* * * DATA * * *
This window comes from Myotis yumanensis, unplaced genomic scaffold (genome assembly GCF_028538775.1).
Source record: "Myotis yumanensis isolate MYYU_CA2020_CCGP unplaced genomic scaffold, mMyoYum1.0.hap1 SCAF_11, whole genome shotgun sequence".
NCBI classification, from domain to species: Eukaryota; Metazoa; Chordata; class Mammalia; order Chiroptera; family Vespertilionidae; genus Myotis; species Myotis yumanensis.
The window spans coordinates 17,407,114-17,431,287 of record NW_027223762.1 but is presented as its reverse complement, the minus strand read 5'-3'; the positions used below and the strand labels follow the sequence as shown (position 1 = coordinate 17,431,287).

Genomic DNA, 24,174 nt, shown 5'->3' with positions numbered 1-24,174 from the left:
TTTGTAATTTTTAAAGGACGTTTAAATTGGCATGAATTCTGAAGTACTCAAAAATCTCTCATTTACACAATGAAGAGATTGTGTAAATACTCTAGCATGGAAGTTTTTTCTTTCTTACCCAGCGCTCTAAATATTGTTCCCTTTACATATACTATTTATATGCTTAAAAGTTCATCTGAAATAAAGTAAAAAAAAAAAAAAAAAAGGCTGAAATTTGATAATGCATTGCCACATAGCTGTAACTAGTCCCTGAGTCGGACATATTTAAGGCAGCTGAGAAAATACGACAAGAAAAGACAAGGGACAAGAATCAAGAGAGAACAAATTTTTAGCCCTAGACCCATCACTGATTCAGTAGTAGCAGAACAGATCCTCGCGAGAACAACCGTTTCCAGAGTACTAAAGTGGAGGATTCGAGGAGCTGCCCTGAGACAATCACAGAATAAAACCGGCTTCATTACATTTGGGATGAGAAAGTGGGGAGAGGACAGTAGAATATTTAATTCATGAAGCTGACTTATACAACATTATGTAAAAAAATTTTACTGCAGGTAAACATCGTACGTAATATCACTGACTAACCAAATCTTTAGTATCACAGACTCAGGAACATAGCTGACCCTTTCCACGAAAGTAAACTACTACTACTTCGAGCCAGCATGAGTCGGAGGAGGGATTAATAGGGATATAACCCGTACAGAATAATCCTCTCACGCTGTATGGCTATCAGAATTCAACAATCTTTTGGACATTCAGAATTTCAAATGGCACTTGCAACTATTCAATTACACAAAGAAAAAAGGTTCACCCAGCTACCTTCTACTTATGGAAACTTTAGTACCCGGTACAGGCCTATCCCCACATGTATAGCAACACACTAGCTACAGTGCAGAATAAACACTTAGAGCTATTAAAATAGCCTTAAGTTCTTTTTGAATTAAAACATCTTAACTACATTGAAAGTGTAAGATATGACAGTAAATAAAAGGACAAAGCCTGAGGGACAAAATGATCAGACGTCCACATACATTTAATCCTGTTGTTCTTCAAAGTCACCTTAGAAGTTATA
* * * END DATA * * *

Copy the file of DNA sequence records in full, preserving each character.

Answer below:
This window comes from Myotis yumanensis, unplaced genomic scaffold (genome assembly GCF_028538775.1).
Source record: "Myotis yumanensis isolate MYYU_CA2020_CCGP unplaced genomic scaffold, mMyoYum1.0.hap1 SCAF_11, whole genome shotgun sequence".
NCBI classification, from domain to species: Eukaryota; Metazoa; Chordata; class Mammalia; order Chiroptera; family Vespertilionidae; genus Myotis; species Myotis yumanensis.
The window spans coordinates 17,407,114-17,431,287 of record NW_027223762.1 but is presented as its reverse complement, the minus strand read 5'-3'; the positions used below and the strand labels follow the sequence as shown (position 1 = coordinate 17,431,287).

Genomic DNA, 24,174 nt, shown 5'->3' with positions numbered 1-24,174 from the left:
TTTGTAATTTTTAAAGGACGTTTAAATTGGCATGAATTCTGAAGTACTCAAAAATCTCTCATTTACACAATGAAGAGATTGTGTAAATACTCTAGCATGGAAGTTTTTTCTTTCTTACCCAGCGCTCTAAATATTGTTCCCTTTACATATACTATTTATATGCTTAAAAGTTCATCTGAAATAAAGTAAAAAAAAAAAAAAAAAAGGCTGAAATTTGATAATGCATTGCCACATAGCTGTAACTAGTCCCTGAGTCGGACATATTTAAGGCAGCTGAGAAAATACGACAAGAAAAGACAAGGGACAAGAATCAAGAGAGAACAAATTTTTAGCCCTAGACCCATCACTGATTCAGTAGTAGCAGAACAGATCCTCGCGAGAACAACCGTTTCCAGAGTACTAAAGTGGAGGATTCGAGGAGCTGCCCTGAGACAATCACAGAATAAAACCGGCTTCATTACATTTGGGATGAGAAAGTGGGGAGAGGACAGTAGAATATTTAATTCATGAAGCTGACTTATACAACATTATGTAAAAAAATTTTACTGCAGGTAAACATCGTACGTAATATCACTGACTAACCAAATCTTTAGTATCACAGACTCAGGAACATAGCTGACCCTTTCCACGAAAGTAAACTACTACTACTTCGAGCCAGCATGAGTCGGAGGAGGGATTAATAGGGATATAACCCGTACAGAATAATCCTCTCACGCTGTATGGCTATCAGAATTCAACAATCTTTTGGACATTCAGAATTTCAAATGGCACTTGCAACTATTCAATTACACAAAGAAAAAAGGTTCACCCAGCTACCTTCTACTTATGGAAACTTTAGTACCCGGTACAGGCCTATCCCCACATGTATAGCAACACACTAGCTACAGTGCAGAATAAACACTTAGAGCTATTAAAATAGCCTTAAGTTCTTTTTGAATTAAAACATCTTAACTACATTGAAAGTGTAAGATATGACAGTAAATAAAAGGACAAAGCCTGAGGGACAAAATGATCAGACGTCCACATACATTTAATCCTGTTGTTCTTCAAAGTCACCTTAGAAGTTATA